House of Evil (Part Two)
Michael I. Niman – Reprinted With Permission from ArtVoice (
No doubt there are things that go on in the White House
that no president would ever want made public. But this is
Keepings Secrets Secret
Now, fast forward to the present. It’s been over 12 years since Ronald Reagan left the White House. Journalists, historians, political scientists and other scholars have been patiently waiting for this day. With all the subsurface scandals dogging the Reagan legacy—accusations ranging from involvement in the White House-backed Nicaraguan Contras’ cocaine dealings, right on through to the Iran-Contra affair, CIA support for terrorists, and an endless gaggle of corporate shenanigans and conflicts of interest—these Reagan-era documents promised to shed important light on a criminal administration. There’s only one hitch. Former CIA Director George Herbert Walker Bush was the Vice President under Reagan, and many people believe he was the man pulling the strings on the daft Gipper. His son is now the president, and the White House is now restocked with an aging crew of reanimated Reaganites—the same folks allegedly involved in criminal activities under the Reagan/Bush administration. This is one reason why the stakes were so high in
The younger Bush immediately took to this, his most important task. In the spring of 2001, when the records were due to be disseminated, he, on numerous occasions, postponed their release. Finally, on
The upshot is, don’t expect to see any Reagan White House documents anytime soon, if ever. Oh yeah, this suppression of information is somehow part of our War on Terror. I guess you can’t credibly run such a war while at the same time releasing documents linking half of your cabinet to terrorist activities.
The atrocities of September 11 gave George W. Bush carte blanche for reinventing
By the end of the year, Bush asked congress to lift sanctions against selling arms to countries that violate human rights or support terrorism, thus opening up the door for arms sales to our new and unsavory allies in the War on Terror. He nullified the 1972 Anti Ballistic Missile treaty with
On the subject of nuclear weapons, remember those extraneous warheads we promised to destroy, the ones we’d only need if we decided to vaporize the planet umpteen times? Well, it turns out we’re not really destroying them. Bush announced that we’re actually storing them—perhaps for a very rainy day. Let’s not forget how we decided to “store” anthrax as well, with some of our own spores mysteriously winding up throughout our postal system.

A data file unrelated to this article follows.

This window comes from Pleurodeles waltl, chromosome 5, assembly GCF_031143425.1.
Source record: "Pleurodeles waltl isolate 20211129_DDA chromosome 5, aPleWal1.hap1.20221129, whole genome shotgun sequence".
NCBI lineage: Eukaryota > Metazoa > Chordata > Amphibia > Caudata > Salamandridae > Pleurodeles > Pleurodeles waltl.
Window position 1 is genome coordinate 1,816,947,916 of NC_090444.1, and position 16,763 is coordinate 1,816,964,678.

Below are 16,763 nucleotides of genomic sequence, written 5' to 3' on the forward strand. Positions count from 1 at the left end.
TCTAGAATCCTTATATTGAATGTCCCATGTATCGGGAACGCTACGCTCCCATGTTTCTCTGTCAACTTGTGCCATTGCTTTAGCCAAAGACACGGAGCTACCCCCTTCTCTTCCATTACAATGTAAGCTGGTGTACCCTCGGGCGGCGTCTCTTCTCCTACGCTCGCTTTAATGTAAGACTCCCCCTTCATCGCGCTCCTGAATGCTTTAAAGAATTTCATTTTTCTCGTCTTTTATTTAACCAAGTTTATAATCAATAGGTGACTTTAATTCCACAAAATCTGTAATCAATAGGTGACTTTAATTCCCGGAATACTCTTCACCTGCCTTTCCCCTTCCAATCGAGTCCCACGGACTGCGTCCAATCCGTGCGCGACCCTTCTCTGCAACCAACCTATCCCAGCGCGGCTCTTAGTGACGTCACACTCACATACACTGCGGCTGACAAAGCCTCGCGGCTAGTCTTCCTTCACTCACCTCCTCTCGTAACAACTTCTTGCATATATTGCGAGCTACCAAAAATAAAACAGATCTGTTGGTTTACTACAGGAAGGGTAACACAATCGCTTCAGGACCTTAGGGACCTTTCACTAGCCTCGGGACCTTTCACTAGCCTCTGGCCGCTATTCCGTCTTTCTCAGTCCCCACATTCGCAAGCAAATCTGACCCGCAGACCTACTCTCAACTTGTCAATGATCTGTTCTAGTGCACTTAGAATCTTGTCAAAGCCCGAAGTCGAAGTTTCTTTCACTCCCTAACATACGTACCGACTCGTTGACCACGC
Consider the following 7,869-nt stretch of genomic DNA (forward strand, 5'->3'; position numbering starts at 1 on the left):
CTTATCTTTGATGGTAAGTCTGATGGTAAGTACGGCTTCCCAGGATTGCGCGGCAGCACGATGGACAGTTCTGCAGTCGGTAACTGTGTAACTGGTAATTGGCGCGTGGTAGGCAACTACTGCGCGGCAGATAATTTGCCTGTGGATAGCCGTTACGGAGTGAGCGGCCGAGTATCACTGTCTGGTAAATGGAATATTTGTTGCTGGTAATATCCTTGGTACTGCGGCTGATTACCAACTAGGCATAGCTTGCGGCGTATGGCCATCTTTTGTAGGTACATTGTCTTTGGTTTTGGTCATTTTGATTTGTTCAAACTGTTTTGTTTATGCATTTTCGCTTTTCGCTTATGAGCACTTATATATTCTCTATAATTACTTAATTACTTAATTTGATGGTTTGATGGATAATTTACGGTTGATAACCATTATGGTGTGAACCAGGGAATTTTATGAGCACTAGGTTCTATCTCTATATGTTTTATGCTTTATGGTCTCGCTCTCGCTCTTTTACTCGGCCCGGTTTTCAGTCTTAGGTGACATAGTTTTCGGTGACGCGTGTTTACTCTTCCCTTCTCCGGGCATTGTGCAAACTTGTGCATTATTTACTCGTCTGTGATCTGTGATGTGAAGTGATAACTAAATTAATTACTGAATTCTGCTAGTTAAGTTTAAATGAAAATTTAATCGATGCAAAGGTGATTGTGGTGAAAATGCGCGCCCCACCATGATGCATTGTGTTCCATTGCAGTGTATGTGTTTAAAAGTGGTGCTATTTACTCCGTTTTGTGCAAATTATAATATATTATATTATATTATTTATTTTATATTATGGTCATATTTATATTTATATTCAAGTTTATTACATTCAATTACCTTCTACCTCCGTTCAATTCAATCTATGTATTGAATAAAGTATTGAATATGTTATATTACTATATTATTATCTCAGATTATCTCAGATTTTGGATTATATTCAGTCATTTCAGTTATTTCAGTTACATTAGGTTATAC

Needless to say, the Russians are pissed off about us going back on our word and proposing to violate the ABM treaty. But they’re not the only ones we’ve dissed lately. There’s the “Axis of Evil,” Bush’s infantile characterization of
On the human rights front, Bush recently called for ending the international War Crimes Tribunals, which prosecuted Slobodan Milosevic and those responsible for the Yugoslavian slaughter and the attempted Rwandan genocide. Bush says the tribunals are too costly to run. His opponents say he fears eventual indictment of himself and his father by the tribunals—which would have been a real possibility, had the Reagan presidential papers become public.
Dismantling Due Process
Due process of law is also taking a historically unprecedented trampling under Bush’s jackboots. First, there’s Bush’s decree that terrorism suspects will lose their right to a jury trial, and in its place face a secret military tribunal, complete with secret evidence and no right of appeal. The tribunals will be empowered to order that subjects be executed. Currently, only non-U.S. citizens will face tribunals. Depriving foreigners of due judicial process in the
Bush’s assault on the due process of law has also taken attorney-client privilege as its victim. Long a stalwart of the American justice system, attorney-client privilege recognizes the right of an accused criminal to speak privately with an attorney in order to map out a defense strategy. No more. Bush announced last November that the government would monitor communication between detainees and their attorneys—with this violation of the 6th Amendment currently limited to suspects accused of an array of crimes that fall under the rubric of terrorism.
Communications between attorneys and clients aren’t the only conversations to be monitored in George W. Bush’s new